Ablative fractional resurfacing for burn scar management: Does the depth of laser penetration matter?

Dr Andrea C Issler-Fisher1,4, Dr Oliver M Fisher2,3, Dr Shivani Aggarwala1,4, A/Prof Peter Haertsch1,4, Dr Zhe Li1,4,5, Prof Peter KM Maitz1,4,5

1Burns Unit, Concord Repatriation General Hospital, Concord, Australia, 2Department of Surgery, St George Hospital , Kogarah , Australia, 3Department of Surgery, University of Notre Dame, School of Medicine, Sydney , Australia, 4University of Sydney, Camperdown, Australia, 5ANZAC Research Institute, Concord Repatriation General Hospital, Concord, Australia


Purpose. To investigate whether the maximum depth of ablative factional CO2 laser (AFL) penetration in pathological burn scars influences patient outcomes after one treatment.
Methods. All patients presenting to the Concord Repatriation General Hospital (CRGH) Scar Clinic received ultrasound measurement at the thickest point of their burn scars. Subsequently, the effect of various AFL settings (energy which correlates to penetration depths) on different outcome parameters was analysed. Patients were divided into 5 groups depending on maximal scar penetration depth.
Results. 78 patients (158 scars) had complete data allowing for analysis. Median scar thickness was 3400 micrometers and median laser scar penetration depth was 900 micrometers. Scar penetration categories were as follows: 0-25% (n=40), 25-50% (n=67), 50-75% (n=31), 75-100% (n=8), >100% (n=3). Median reduction in maximum scar thickness was 800 micrometers following one treatment (p<0.001). However, this effect depended on scar penetration depth, whereby scars that were penetrated 75% showed no significant improvement in scar thickness and those penetrated >100% showed a tendency to become worse. Despite this, the Vancouver Scar Scale improved significantly over all groups up to 100%, although no significant improvement was seen if the scar was penetrated >100%. Similar results were seen with the Patient and Observer Scar Assessment Scale. Likewise, neuropathic pain scores only showed significant improvement in scars penetrated up to 75%. Intriguingly however, pruritus scores showed significant improvement over all penetration categories.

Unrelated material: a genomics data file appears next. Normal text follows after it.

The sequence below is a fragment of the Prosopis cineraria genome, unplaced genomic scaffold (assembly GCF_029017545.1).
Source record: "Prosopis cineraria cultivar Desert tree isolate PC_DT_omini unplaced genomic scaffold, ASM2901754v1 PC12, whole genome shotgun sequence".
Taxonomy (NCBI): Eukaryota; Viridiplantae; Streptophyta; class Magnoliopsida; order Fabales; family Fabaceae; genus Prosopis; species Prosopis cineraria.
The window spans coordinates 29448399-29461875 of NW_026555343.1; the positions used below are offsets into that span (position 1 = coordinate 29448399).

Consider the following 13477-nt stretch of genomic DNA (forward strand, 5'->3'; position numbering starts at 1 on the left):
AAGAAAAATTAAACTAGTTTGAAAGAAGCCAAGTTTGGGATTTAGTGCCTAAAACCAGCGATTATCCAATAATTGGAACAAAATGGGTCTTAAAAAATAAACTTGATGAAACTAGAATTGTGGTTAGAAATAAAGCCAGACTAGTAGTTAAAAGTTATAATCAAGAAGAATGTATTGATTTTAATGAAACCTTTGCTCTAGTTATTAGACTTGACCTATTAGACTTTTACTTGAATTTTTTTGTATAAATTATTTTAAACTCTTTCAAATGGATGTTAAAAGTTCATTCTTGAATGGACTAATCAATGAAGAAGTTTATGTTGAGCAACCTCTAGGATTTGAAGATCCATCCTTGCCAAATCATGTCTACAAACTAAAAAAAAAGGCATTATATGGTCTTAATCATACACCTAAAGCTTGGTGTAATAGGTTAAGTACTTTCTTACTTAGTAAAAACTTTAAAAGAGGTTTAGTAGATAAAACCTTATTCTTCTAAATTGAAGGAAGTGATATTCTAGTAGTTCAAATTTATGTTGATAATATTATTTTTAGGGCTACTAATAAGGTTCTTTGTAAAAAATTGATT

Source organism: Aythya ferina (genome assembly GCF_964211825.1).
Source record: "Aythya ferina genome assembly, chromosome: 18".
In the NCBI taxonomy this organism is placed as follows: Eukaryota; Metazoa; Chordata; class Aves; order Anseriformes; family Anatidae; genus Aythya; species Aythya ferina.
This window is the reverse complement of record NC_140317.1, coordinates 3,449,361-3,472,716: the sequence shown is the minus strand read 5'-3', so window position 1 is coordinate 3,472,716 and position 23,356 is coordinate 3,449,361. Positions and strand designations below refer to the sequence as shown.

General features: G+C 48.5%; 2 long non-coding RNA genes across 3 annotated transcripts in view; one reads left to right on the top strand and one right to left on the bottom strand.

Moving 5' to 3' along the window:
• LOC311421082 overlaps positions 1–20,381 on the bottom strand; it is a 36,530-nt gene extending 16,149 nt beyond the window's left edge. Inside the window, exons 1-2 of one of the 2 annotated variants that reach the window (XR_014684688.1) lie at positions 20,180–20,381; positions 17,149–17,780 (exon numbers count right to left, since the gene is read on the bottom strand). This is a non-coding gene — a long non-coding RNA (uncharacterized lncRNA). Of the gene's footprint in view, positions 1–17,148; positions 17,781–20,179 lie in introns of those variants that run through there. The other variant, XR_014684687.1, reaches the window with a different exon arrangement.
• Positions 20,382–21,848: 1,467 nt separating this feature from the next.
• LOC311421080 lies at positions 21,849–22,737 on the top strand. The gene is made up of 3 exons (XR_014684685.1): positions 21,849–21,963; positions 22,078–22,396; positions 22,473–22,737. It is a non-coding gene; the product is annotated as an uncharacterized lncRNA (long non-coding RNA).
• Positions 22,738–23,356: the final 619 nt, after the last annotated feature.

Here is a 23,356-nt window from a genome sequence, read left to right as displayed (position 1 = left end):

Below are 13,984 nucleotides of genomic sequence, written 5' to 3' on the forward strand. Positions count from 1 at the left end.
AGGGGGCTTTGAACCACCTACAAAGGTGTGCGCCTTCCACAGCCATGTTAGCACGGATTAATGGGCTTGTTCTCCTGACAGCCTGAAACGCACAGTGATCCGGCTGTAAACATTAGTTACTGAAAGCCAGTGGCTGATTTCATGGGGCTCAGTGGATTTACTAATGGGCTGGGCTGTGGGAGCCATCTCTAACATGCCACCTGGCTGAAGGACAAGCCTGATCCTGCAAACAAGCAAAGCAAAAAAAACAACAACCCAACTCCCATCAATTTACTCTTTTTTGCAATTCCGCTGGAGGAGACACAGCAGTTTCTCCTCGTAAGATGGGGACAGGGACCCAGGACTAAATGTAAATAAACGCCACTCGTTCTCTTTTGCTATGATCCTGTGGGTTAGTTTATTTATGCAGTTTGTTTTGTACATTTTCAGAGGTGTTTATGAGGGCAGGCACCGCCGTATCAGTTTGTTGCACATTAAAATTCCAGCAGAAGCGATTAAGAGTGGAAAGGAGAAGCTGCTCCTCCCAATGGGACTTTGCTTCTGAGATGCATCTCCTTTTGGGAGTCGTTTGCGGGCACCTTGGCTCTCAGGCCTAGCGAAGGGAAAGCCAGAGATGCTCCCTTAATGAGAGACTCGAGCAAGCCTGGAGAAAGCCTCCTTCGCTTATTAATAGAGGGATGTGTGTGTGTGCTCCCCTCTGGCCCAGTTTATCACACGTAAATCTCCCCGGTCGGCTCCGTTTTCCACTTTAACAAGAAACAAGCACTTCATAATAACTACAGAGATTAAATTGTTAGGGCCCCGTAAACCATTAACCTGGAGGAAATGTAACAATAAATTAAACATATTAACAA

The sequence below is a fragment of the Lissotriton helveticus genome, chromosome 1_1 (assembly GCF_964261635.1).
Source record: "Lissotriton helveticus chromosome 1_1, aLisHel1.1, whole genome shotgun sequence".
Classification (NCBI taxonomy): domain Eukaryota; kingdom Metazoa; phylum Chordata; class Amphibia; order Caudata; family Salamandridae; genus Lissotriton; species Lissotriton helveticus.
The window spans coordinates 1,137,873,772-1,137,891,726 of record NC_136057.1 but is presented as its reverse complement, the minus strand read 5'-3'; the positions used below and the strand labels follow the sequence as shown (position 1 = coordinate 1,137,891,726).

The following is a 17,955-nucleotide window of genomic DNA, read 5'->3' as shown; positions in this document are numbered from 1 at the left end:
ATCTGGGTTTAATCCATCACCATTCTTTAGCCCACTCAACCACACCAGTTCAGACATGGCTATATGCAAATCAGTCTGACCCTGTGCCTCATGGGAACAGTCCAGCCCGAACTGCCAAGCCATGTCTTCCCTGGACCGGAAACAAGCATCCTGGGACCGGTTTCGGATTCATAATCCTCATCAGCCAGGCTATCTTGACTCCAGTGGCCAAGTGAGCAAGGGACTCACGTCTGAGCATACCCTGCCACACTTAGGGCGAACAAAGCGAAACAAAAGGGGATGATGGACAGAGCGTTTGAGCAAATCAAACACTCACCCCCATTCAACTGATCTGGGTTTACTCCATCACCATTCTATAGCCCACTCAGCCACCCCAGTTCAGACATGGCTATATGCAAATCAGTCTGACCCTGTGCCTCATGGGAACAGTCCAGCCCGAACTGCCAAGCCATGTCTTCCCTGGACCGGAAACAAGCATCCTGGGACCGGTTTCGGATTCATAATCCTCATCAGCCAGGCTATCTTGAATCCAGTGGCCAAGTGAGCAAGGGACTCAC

Conclusion. AFL scar penetration depth significantly influences subjective and objective pathologic burn scar modulation. This presentation will further elucidate factors contributing to the identified changes.


Following training in general surgery, burns & plastic surgery in Switzerland, Dr Issler-Fisher joined the Sydney University Burns Unit of Concord Repatriation General Hospital (CRGH) in Sydney in 2013, where she established and now runs the Burns Scar Clinic in 2015.


ANZBA is a not for profit organisation and the peak body for health professionals responsible for the care of the burn injured in Australia and New Zealand. ANZBA encourages higher standards of care through education, performance monitoring and research.

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